Median Opponent Ranking (Pomeroy): 180

My question dealt at length with problems in the 2015-16 schedule, so I am not going rehash the argument here.

2016-17 Season:
Low: Wisconsin (33, 41)
High: Longwood (290, 324 our of 351)
Average of Creighton's 9 known opponents (Pomeroy): 167.3
Standard Deviation of Rank (Pomeroy): 85.9
Median Opponent Ranking (Pomeroy): 172

The numbers reflect last season's performance, and are -- at best -- only partially predictive of performance this season. They do suggest that McDermott has considered a more balanced schedule with fewer #200 and higher ranked programs, along with fewer top #50 programs. The second and third games from the Paradise Jam will be known only when the tournament is played, but looking at a second round match-up with North Carolina State (the better of the NCSU/Montana match-up) is not a stretch. The numbers improve at the margins in that scenario; the average and median drop to 158.8 and 131 respectively, while the standard deviation rises to 86.2 A quick look at the entire bracket suggests that Creighton would be the favorite in their side of the bracket, with (most likely) Mississippi (or less likely) Saint Joseph's/Oral Roberts the other bracket's contribution to the Championship game.

Scheduling Division 2 Truman State as the last out of conference opponent is interesting. With no obvious historical or personal connection to Truman State, there are pros and cons to weigh with this decision. The game is scheduled early in the Big East season and will be a respite to the conference grind. As a Division 2 opponent, the Jays' SOS will not suffer for scheduling the game. The school will include the stats in the records for the players and the history, while the NCAA will treat the stats and result as an exhibition game. While the Selection Committee will disregard the result when they analyze for the post season, it would be hard to unring the bell. This most likely is a guarantee game, a practice discouraged by the NCAA.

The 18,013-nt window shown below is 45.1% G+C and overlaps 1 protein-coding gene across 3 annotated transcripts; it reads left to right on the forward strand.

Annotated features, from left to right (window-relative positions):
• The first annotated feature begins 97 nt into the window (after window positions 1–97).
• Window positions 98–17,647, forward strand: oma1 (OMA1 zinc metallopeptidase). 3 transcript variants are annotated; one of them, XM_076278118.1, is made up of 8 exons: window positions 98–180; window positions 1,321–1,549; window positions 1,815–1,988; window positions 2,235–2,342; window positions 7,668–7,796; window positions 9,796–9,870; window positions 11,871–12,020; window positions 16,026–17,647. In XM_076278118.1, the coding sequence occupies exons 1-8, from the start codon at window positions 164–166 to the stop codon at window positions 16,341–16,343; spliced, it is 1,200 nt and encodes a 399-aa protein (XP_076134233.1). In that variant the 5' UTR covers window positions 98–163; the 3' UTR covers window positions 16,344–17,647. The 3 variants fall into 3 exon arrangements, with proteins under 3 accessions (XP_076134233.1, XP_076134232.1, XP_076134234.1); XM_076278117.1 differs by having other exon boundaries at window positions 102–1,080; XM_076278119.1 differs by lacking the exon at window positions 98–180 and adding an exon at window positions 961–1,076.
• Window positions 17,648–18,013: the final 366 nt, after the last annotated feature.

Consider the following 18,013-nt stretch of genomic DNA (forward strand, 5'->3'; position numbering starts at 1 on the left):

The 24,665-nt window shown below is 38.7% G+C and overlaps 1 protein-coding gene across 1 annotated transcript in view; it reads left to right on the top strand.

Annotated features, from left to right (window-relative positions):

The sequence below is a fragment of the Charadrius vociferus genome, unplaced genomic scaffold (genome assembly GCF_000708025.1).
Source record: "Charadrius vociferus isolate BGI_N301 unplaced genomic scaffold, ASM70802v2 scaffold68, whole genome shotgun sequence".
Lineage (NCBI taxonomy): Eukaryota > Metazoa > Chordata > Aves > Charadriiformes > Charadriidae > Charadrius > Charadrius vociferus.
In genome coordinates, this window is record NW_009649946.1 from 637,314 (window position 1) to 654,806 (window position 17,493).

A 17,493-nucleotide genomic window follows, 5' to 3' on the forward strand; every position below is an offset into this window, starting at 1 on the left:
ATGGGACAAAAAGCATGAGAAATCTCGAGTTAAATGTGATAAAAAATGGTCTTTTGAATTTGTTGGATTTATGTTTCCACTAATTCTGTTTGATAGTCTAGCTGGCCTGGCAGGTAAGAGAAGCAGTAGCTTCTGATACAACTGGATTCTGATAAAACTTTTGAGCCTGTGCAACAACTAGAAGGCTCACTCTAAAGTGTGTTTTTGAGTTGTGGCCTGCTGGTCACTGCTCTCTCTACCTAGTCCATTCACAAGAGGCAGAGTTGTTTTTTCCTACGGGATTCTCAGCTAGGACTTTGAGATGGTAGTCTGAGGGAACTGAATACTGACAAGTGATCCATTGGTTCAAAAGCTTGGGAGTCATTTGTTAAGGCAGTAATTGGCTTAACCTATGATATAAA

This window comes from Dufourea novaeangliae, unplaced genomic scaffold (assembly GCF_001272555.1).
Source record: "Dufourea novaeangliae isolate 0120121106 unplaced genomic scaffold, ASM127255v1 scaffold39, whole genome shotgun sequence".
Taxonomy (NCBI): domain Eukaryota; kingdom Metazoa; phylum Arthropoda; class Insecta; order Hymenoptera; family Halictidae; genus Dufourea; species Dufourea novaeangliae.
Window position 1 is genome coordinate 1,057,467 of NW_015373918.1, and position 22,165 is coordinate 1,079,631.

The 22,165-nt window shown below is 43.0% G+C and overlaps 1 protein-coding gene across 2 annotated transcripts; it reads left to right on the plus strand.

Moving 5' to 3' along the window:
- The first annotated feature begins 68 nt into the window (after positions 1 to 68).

The schedule with Pomeroy and RPI

DateOpponentH/A/NConf.2015-16
K PomRPI
11-NovUMKCHWAC264285
15-NovWisconsinHB1G3341
18-NovWashington St.NPac12204207
19-NovTBDN
21-NovTBDN
26-NovLoyola (MD)HPat286257
29-NovBuffaloHMAC13191
3-DecAkronHMAC9136
7-DecNebraskaAB1G98162
10-DecLongwoodHBSou290324
17-DecOral RobertsHSumm172149
20-DecArizona StAPac1210498
14-JanTruman St.HD2NRNR


More information for question #3 (and question #1)...
Kobe Paras, a consensus Top 150 recruit who reopened his recruitment when denied admission at UCLA in late June signed with Creighton earlier this week and will be available in the fall. At 6'5" and 190 pounds the Californian, variously described as an off guard and small forward, will join David Mintz as the second true freshman in the Blue Jays' four member incoming class. Expected to carve out a role as a wing in McDermott's system, Paras is known for his speed in the open court, quickness and his ability to score in bunches. At 190 he may have to put on some muscle to add an inside dimension to his game.

Monday, July 18, 2016

Ten Teams, One Conference, Three Questions Each, Part 2

The NBA draft is done, the transfers have made their moves and the teams traveling abroad have made their travel plans. As summer moves on, a few questions come to mind about each Big East program going into the 2016-17 season...

DePaul
The Blue Demons lost five seniors and junior Tommy Hamilton (to transfer). Losing Hamilton, Myke Henry and Aaron Simpson hurt most, as coach Dave Leitao returns 54% of the possessions and minutes played, along with 50% of the points scored -- but only 39% of the rebounding -- from last season's 9-22 squad.